Inclusion Essay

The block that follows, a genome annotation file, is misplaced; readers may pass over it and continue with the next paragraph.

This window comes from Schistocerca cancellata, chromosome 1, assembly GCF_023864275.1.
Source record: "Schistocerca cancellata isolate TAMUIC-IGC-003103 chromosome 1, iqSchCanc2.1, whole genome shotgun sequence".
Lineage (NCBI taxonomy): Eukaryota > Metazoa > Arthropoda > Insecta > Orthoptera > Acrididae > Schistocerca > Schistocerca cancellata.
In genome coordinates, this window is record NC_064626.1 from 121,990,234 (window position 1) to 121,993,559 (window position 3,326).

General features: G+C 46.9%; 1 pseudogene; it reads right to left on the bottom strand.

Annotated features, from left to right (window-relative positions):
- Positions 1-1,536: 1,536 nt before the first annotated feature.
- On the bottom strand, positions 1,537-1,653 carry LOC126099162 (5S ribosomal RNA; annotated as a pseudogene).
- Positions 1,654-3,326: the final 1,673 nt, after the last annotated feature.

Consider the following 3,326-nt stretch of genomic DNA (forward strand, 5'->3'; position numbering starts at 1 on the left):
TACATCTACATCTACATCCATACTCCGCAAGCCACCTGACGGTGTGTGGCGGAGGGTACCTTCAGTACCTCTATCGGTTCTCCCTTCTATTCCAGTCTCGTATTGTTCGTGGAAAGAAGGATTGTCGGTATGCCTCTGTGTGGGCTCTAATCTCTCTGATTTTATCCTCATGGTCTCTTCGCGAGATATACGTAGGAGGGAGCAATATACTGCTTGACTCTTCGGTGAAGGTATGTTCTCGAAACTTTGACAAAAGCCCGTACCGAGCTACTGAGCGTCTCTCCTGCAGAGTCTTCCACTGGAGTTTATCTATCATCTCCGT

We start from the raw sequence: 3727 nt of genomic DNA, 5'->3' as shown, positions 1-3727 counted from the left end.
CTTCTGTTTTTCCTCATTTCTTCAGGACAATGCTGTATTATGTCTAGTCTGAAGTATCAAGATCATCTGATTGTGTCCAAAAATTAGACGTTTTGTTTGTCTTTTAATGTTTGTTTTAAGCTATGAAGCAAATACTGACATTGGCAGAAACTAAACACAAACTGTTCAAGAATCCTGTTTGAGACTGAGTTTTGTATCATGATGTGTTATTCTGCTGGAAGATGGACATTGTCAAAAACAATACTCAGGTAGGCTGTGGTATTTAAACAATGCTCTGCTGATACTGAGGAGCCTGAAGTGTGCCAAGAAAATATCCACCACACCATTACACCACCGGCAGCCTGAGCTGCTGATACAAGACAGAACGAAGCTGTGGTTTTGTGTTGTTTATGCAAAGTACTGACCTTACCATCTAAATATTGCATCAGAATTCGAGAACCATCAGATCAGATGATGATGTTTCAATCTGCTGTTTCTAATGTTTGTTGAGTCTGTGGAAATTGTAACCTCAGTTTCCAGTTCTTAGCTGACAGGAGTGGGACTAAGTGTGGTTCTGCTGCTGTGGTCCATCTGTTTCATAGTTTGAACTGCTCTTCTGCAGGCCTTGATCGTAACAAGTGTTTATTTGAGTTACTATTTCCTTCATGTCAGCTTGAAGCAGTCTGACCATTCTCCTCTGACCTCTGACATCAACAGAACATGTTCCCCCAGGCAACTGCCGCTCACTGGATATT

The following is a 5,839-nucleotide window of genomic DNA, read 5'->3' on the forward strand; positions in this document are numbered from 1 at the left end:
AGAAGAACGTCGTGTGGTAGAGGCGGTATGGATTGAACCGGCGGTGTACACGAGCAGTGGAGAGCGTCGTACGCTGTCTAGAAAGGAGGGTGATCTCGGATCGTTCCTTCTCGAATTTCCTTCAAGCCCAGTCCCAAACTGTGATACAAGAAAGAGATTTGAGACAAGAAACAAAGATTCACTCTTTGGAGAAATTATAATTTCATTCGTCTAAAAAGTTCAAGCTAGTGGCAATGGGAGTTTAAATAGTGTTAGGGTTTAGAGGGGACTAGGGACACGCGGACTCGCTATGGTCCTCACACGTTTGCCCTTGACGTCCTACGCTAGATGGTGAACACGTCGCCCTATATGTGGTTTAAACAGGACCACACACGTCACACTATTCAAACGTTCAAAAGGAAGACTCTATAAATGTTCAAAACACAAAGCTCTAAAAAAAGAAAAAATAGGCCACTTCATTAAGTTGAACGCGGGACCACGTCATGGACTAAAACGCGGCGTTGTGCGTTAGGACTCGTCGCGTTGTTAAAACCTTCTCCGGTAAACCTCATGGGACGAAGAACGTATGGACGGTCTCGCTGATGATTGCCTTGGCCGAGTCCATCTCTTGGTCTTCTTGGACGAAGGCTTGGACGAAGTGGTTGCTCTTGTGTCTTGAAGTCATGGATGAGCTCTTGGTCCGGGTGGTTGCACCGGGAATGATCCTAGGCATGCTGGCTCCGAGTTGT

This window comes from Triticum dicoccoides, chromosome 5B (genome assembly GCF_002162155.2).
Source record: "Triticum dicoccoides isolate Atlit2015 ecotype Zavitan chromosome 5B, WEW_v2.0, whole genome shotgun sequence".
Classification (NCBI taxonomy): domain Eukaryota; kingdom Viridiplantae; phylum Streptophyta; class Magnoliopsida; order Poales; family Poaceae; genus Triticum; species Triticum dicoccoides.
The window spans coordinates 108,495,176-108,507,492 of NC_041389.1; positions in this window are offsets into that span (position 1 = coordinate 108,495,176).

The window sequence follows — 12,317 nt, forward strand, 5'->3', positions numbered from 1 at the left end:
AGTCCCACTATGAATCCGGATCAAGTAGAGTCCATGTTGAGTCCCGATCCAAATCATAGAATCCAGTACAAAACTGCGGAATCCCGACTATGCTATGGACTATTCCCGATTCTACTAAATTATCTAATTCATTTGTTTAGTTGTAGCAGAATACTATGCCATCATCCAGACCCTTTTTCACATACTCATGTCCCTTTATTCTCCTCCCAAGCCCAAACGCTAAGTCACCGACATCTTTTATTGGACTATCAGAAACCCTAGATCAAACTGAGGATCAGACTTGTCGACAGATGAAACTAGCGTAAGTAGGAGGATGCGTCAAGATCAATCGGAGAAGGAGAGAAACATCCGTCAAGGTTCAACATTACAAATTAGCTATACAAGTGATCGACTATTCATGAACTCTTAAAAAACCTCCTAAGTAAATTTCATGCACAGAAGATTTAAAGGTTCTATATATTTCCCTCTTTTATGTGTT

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In this essay I wish to discuss the relationship between disability, special educational needs and education. I think it is important to give a brief history on special needs and how attitudes towards the education of special needs has changed dramatically over the course of 40 years and in some cases is still changing. I would like to address the issue of special needs schools and how an inclusive education in my opinion could be a better solution than special needs schools. The children whom I am discussing in this essay are described as having moderate to severe learning difficulties and for the purpose of this essay I would like to concentrate on this area of special needs education. I would like to focus on the conflicting theories of special needs schools and inclusive schools and to underline the lack of teacher training in the special needs area which in turn has led to a negative approach to inclusive education. This essay is aimed at promoting inclusive schools and to improve the relationship between special needs and ordinary schooling and for this purpose I will refer to The Salamanca Statement (1994)[1] which encompasses the idea of inclusion as a beneficial move in education. Those against inclusion argue that inclusion cannot exist, in reality it is just a concept and not a practical solution. I will try to avoid inclusion as a concept but aim towards it being a pragmatic step forward in human rights. It is this human rights issue that I feel is the underlying basic in inclusive education. I have struggled with inclusion as a utopian ideal, I have struggled with inclusion as a democratic illusion but I cannot find fault with inclusion as a human right. I strongly agree that the barrier to learning is not with the child but with the education system, I reject the ideas of the medical model of disability and feel that as an issue of human

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